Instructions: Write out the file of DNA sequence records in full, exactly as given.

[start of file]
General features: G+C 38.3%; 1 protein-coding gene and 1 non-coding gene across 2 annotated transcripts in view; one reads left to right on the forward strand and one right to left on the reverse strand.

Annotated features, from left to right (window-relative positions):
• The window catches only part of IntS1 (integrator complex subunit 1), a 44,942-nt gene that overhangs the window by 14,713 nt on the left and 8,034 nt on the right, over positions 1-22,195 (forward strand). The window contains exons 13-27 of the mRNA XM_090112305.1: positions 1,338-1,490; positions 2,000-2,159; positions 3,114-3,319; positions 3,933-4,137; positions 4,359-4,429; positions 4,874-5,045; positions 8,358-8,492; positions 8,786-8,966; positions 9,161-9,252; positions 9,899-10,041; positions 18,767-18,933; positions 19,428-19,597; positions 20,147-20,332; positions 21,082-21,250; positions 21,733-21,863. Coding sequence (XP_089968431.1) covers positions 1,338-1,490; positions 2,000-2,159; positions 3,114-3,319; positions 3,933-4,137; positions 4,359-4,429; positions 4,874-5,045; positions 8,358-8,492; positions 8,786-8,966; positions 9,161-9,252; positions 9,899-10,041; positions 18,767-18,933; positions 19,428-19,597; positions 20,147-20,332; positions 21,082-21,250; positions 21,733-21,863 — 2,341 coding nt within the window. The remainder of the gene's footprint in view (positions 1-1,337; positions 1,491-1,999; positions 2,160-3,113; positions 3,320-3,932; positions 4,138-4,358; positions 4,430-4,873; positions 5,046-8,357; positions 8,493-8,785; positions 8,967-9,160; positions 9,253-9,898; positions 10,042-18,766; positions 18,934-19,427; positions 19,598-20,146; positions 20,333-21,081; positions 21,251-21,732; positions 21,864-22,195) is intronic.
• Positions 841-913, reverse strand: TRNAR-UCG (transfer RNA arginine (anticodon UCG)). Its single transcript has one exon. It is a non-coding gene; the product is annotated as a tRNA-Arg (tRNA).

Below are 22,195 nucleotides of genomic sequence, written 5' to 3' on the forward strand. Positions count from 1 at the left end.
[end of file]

General features: G+C 38.3%; 1 protein-coding gene and 1 non-coding gene across 2 annotated transcripts in view; one reads left to right on the forward strand and one right to left on the reverse strand.

Annotated features, from left to right (window-relative positions):
• The window catches only part of IntS1 (integrator complex subunit 1), a 44,942-nt gene that overhangs the window by 14,713 nt on the left and 8,034 nt on the right, over positions 1-22,195 (forward strand). The window contains exons 13-27 of the mRNA XM_090112305.1: positions 1,338-1,490; positions 2,000-2,159; positions 3,114-3,319; positions 3,933-4,137; positions 4,359-4,429; positions 4,874-5,045; positions 8,358-8,492; positions 8,786-8,966; positions 9,161-9,252; positions 9,899-10,041; positions 18,767-18,933; positions 19,428-19,597; positions 20,147-20,332; positions 21,082-21,250; positions 21,733-21,863. Coding sequence (XP_089968431.1) covers positions 1,338-1,490; positions 2,000-2,159; positions 3,114-3,319; positions 3,933-4,137; positions 4,359-4,429; positions 4,874-5,045; positions 8,358-8,492; positions 8,786-8,966; positions 9,161-9,252; positions 9,899-10,041; positions 18,767-18,933; positions 19,428-19,597; positions 20,147-20,332; positions 21,082-21,250; positions 21,733-21,863 — 2,341 coding nt within the window. The remainder of the gene's footprint in view (positions 1-1,337; positions 1,491-1,999; positions 2,160-3,113; positions 3,320-3,932; positions 4,138-4,358; positions 4,430-4,873; positions 5,046-8,357; positions 8,493-8,785; positions 8,967-9,160; positions 9,253-9,898; positions 10,042-18,766; positions 18,934-19,427; positions 19,598-20,146; positions 20,333-21,081; positions 21,251-21,732; positions 21,864-22,195) is intronic.
• Positions 841-913, reverse strand: TRNAR-UCG (transfer RNA arginine (anticodon UCG)). Its single transcript has one exon. It is a non-coding gene; the product is annotated as a tRNA-Arg (tRNA).

Below are 22,195 nucleotides of genomic sequence, written 5' to 3' on the forward strand. Positions count from 1 at the left end.